21 LGBT Biographies or Memoirs You Should Read Now
BY Diane Anderson-Minshall
August 13 2012 1:29 PM ET
A Dangerous Woman: The Life, Loves, and Scandals of Adah Isaacs Menken, 1835-1868, America's Original Superstar by Michael Foster and Barbara Foster (Lyons Press, $24.95)
Adah Isaacs Menken (June 15,1835–August 10,1868) was born into a mixed-race Jewish Creole family in antebellum New Orleans. She went on to become a global superstar, internationally known as the “Naked Lady,” for “baring all” on stage and film (although in reality she wore a flesh-colored bodystuit).
Remarkably prescient about creating a pre-celebrity public brand, she was adept at utilizing the newly invented mediums of photography and the daily newspaper to promote her performances and herself, allowing her personal life to not only become public but dominate the front-pages of scandal sheets. Menken had five husbands and became the most famous, highly paid actress in the world at the time, working in New York, San Francisco, London, and Paris -- all of this before her mysterious, sudden death at 33. Her influence on artists and literary giants of the time was reflected in the presence of the famous poet Longfellow at her bedside. He composed a farewell love song in her honor.
Like her friend George Sand, Menken “adopted what were considered to be men’s dress and habits. They wore pants in public...They smoked cigarettes and sometimes cigars. They chose their careers, earned lots of money, and played a significant part in the events of the day.”
But, the Fosters insist, “The lesbian relationship promoted by an American biographer of Sand, Noel Gerson (alias Samuel Edwards) is clumsy fiction. Gerson is the same hack who faked Menken’s licentious Havana diary.” Although Sand and Menken were photographed with Sand’s arm around Menken, and Sand gave Menken's son her last name, the authors insist the two women were just friends. They point to the 30-year age difference and say by that time Sand, “her beauty faded, looked like an older woman,” whose face was described as “‘mummified.’”
Still, A Dangerous Woman acknowledges Menken’s bisexuality and lesbian sexual encounters. The book is an engrossing look at a fully modern woman who presaged everything from femme fatales like Marilyn Monroe to today’s international celebrities and our fascination with the details of their lives. (LyonsPress.com)
An Unquenchable Thirst: Following Mother Teresa in Search of Love, Service, and an Authentic Life by Mary Johnson (Spiegel & Grau, $27)
Mary Johnson spent two decades as a nun working closely with Mother Teresa, and her memoir provides a frank, unflinching account of that experience and the difficulties she faced. A Texan who was inspired by Mother Teresa, Johnson joined the Missionaries of Charities to help the poor. But her superiors decided her skills would be better employed in a managerial track, so they pulled her from the field and Johnson spent most of her years as a nun in and around Rome doing paperwork and teaching.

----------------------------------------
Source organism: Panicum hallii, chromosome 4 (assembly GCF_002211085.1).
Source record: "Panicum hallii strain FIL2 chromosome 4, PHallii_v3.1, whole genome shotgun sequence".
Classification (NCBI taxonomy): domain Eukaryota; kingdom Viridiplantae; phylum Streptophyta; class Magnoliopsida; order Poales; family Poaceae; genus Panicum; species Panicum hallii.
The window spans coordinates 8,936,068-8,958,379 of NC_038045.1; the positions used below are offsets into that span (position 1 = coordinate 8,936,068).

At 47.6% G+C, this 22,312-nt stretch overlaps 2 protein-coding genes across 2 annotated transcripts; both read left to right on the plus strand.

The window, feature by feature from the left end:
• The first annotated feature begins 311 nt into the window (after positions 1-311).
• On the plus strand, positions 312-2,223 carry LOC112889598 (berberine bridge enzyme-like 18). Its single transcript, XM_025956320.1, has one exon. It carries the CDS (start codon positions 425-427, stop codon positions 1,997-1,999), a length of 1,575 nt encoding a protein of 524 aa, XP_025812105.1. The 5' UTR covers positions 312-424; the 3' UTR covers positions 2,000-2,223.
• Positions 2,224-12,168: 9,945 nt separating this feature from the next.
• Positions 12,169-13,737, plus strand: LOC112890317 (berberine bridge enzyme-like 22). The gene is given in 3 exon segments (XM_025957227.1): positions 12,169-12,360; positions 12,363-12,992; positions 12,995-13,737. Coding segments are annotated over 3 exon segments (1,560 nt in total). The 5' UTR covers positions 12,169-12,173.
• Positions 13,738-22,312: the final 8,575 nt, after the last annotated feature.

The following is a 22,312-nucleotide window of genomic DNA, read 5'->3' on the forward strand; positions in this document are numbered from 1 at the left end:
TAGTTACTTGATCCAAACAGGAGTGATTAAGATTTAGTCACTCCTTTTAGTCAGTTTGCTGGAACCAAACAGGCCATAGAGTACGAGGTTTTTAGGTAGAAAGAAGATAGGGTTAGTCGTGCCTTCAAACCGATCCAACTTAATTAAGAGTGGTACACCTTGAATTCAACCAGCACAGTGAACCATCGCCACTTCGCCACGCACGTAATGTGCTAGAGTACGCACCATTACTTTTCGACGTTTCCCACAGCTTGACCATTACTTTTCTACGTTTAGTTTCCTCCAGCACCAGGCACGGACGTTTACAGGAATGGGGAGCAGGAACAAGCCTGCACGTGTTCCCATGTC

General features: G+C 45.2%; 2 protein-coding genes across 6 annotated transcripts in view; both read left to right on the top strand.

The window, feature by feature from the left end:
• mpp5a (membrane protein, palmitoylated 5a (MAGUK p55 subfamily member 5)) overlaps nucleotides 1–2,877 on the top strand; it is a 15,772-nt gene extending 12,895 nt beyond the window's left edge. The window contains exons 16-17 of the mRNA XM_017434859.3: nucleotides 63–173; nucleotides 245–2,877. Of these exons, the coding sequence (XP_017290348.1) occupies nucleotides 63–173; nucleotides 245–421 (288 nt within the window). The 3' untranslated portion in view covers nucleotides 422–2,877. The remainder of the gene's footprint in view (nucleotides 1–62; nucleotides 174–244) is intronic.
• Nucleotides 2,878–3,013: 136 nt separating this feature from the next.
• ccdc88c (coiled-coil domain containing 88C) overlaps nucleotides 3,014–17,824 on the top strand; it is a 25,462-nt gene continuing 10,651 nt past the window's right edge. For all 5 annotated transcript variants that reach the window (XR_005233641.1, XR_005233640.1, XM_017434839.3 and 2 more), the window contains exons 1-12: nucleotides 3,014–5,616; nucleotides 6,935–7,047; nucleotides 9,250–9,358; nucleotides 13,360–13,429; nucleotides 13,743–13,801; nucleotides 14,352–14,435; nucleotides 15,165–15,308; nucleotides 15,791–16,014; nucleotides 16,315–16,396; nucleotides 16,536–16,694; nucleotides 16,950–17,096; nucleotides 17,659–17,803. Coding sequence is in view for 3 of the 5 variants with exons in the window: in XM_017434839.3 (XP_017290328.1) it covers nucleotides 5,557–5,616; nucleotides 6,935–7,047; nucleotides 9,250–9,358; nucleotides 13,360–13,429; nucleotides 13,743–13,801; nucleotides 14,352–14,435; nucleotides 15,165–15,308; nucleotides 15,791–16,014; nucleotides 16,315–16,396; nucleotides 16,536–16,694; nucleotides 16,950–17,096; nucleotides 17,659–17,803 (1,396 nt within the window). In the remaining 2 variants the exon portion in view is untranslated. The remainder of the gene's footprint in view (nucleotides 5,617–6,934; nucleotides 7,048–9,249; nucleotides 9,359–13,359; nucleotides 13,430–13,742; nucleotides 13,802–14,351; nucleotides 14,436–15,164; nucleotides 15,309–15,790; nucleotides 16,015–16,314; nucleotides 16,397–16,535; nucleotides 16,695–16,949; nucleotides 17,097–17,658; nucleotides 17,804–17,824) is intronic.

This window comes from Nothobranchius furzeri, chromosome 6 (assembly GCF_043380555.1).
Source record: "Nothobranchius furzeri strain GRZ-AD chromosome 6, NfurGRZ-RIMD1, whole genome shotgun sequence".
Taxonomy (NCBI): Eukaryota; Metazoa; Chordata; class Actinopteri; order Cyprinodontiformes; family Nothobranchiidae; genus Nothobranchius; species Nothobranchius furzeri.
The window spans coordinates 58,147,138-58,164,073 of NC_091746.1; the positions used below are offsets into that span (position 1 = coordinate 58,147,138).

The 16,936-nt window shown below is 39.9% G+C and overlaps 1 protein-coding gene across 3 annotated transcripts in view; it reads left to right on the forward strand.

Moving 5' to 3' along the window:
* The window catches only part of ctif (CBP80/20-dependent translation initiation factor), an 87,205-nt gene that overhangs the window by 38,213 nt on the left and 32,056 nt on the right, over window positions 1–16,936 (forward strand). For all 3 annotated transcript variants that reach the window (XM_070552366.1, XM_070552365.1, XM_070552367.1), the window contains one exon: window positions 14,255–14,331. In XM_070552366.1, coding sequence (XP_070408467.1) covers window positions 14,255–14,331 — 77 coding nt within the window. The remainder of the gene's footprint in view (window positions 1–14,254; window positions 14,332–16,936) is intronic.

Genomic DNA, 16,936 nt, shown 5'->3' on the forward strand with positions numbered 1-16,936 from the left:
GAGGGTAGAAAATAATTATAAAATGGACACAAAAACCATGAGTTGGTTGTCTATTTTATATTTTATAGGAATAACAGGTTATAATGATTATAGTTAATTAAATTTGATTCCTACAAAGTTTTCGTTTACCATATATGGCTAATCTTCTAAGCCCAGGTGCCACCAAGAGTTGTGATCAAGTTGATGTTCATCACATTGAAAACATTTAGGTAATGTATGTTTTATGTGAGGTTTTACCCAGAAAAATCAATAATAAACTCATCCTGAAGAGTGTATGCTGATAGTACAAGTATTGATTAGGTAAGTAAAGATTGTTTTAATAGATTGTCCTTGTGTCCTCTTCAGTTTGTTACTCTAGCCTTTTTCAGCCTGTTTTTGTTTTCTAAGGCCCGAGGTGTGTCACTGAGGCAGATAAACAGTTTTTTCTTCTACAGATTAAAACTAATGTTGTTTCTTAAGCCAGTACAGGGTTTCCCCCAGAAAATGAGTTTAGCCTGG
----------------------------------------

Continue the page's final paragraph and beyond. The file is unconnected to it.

That role put her in a position to witness the political machinations and less-than-Christlike behavior of her superiors, and she doesn’t hold back on naming names (while using pseudonyms for innocent nuns and priests). Johnson is even willing to bypass the standard portrait of Mother Teresa as a "living saint" and provide a more nuanced description of a flesh-and-blood woman who could be something of a control freak, who deliberately pursued sainthood, and who strictly adhered to biblical and papal edicts even when those teachings kept other women subjugated and powerless.
But it isn’t the failings of others that eventually drives Johnson from the Missionaries of Charity, it’s her “unquenchable thirst” for emotional and physical intimacy. The order prohibits physical contact, forbidding nuns to even offer each other a friendly hug; but Johnson can’t stop herself from going much further, developing sexual relationships with other nuns and having an affair with a priest. Eventually she leaves the order in 1997. The book wraps with a short epilogue that brings readers from 1997 to 2007, when Johnson visits some of the sisters and priests she knew during her years of service. We learn she’s married (to a man), that she no longer attends church, that she teaches creative writing and has found a community with women writers, but we’re left hoping for a follow-up memoir that details the decade she’s glossed over. Hopefully it will be as engaging, frank, and thoughtful as this one. (RandomHouse.com/spiegelandgrau)
The Secret Diaries of Miss Anne Lister, edited by Helena Whitbread (Virago, $14.95)
Previously published in 1988, The Secret Diaries of Miss Anne Lister was re-released to correspond with the airing of BBC’s TV movie of the same name. Born in the 1790s, Anne Lister lived during an era when women needed to be attached to a man to survive economically, but she forged her own way. An independent woman, Lister was a British landowner, industrialist, and lesbian who established a liaison with another woman that left them free to live on their own terms. Lister’s diaries had been written in a complex code, which was finally cracked by academic Helena Whitbread, who then released the transcribed diaries in two volumes, I Know My Heart (1791-1840) and No Priest But Love (1824–1826). No matter what form they come in, Lister’s diaries offer a fascinating look at the intimate lives of 19th-century lesbians and pioneers in the struggle for women’s rights and independence. (Virago.co.uk)
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